HOUBIGANT, CHARLES FRANÇOIS:
French Christian Hebraist; born in Paris in 1686; died there Oct. 31, 1783. In 1704 Houbigant entered the order of the Congregation of the Oratory. The pupil of Maclef, he was imbued with his teacher's anti-Masoretic prejudices. After lecturing at Jeuilly, Marseilles, and Soissons, he went to Paris in 1722, and lectured at St. Magloire until, at an advanced age, total deafness compelled him to retire. His "Racines de la Langue Hébraïque" is of the nature of a Hebrew dictionary (Paris, 1732), in the preface to which, defending Maclef's system, he endeavors to show the uselessness of vowel-points in Hebrew. In his "Prolegomena in Scripturam Sacram" (ib. 1746) he maintains that the original text of the Old Testament has undergone many alterations in consequence of the carelessness of the copyists, and gives rules by which these faults may be discovered and corrected.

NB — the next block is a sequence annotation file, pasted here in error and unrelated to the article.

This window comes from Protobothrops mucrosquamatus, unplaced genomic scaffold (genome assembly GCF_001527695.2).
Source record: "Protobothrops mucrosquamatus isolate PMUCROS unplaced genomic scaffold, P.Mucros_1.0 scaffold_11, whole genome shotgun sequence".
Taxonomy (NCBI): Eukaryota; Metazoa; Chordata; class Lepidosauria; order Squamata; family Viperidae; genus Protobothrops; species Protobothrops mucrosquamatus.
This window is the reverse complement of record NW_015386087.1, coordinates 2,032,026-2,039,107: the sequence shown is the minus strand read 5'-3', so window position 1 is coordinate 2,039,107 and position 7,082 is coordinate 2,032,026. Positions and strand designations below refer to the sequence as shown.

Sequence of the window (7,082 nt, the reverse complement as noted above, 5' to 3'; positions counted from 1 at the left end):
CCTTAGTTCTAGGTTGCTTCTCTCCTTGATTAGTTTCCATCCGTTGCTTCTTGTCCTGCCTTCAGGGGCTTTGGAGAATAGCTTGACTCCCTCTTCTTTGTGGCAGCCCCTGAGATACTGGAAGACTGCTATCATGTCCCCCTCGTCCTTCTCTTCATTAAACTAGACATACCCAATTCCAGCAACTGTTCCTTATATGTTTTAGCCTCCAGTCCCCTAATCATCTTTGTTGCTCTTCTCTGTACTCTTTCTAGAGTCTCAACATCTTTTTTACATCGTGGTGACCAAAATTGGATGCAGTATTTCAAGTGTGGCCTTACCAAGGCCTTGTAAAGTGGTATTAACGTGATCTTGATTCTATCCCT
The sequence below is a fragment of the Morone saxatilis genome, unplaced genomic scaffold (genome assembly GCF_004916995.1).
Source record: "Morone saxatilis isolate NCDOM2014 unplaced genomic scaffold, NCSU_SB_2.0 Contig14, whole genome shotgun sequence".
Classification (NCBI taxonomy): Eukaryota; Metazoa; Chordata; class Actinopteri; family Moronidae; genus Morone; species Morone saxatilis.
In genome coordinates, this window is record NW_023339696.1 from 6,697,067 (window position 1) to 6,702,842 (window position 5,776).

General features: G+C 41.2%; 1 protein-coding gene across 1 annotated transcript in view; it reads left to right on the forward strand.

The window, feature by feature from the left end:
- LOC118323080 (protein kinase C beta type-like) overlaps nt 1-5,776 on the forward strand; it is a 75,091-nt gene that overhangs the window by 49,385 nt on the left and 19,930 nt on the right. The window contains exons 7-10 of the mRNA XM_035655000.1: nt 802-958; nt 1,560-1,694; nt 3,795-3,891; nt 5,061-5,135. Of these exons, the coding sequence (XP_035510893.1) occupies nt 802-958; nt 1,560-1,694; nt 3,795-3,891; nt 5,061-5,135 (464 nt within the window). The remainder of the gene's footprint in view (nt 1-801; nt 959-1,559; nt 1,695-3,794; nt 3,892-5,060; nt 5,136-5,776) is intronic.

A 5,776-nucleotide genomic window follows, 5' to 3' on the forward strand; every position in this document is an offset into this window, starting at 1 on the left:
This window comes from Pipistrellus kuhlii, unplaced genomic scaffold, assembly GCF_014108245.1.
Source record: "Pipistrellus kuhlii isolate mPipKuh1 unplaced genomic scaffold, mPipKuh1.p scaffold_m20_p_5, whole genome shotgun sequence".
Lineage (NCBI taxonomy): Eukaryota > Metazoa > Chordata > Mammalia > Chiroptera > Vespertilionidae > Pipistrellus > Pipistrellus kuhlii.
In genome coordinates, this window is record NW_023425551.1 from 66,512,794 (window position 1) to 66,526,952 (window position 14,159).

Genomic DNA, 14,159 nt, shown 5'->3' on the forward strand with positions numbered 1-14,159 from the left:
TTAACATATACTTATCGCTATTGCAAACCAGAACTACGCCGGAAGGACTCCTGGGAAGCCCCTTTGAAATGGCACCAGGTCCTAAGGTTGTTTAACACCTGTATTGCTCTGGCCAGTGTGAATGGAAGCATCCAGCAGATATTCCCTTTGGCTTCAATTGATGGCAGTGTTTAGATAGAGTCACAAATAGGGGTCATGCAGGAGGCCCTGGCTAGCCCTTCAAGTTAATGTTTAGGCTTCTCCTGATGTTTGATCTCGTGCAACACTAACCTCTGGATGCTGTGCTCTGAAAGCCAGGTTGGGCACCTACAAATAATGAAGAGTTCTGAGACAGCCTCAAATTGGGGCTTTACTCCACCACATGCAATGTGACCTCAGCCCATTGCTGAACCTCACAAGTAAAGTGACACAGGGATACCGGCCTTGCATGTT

Houbigant also wrote: "Psalmi Hebraici" (Leyden, 1748), the Psalms corrected in accordance with the principles of his "Prolegomena"; "Biblia Hebraica cum Notis Criticis et Versione Latina" (Paris, 1753). This latter is his most important work, and shows his entire disregard of the Masorah. The text is printed without vowel-points, and his corrections, in which he takes no account of the "ḳeri" and "ketib," are made mostly from the Samaritan Pentateuch, to which Houbigant, like Morin, attached great importance. These corrections, as well as his "Prolegomena," arrayed against him such well-known scholars as Rave, Kalle, Stridsberg, and Michaelis, who accused Houbigant of ignorance of Hebrew and of arbitrary alterations. The critical notes of the "Biblia Hebraica," and the "Prolegomena" have been published separately under the title "Notæ Criticæ in Universos Veteris Testamenti Libros" (Frankfort-on-the-main, 1777).
- Fürst, Bibl. Jud. i. 415;
- McClintock and Strong, Cyc.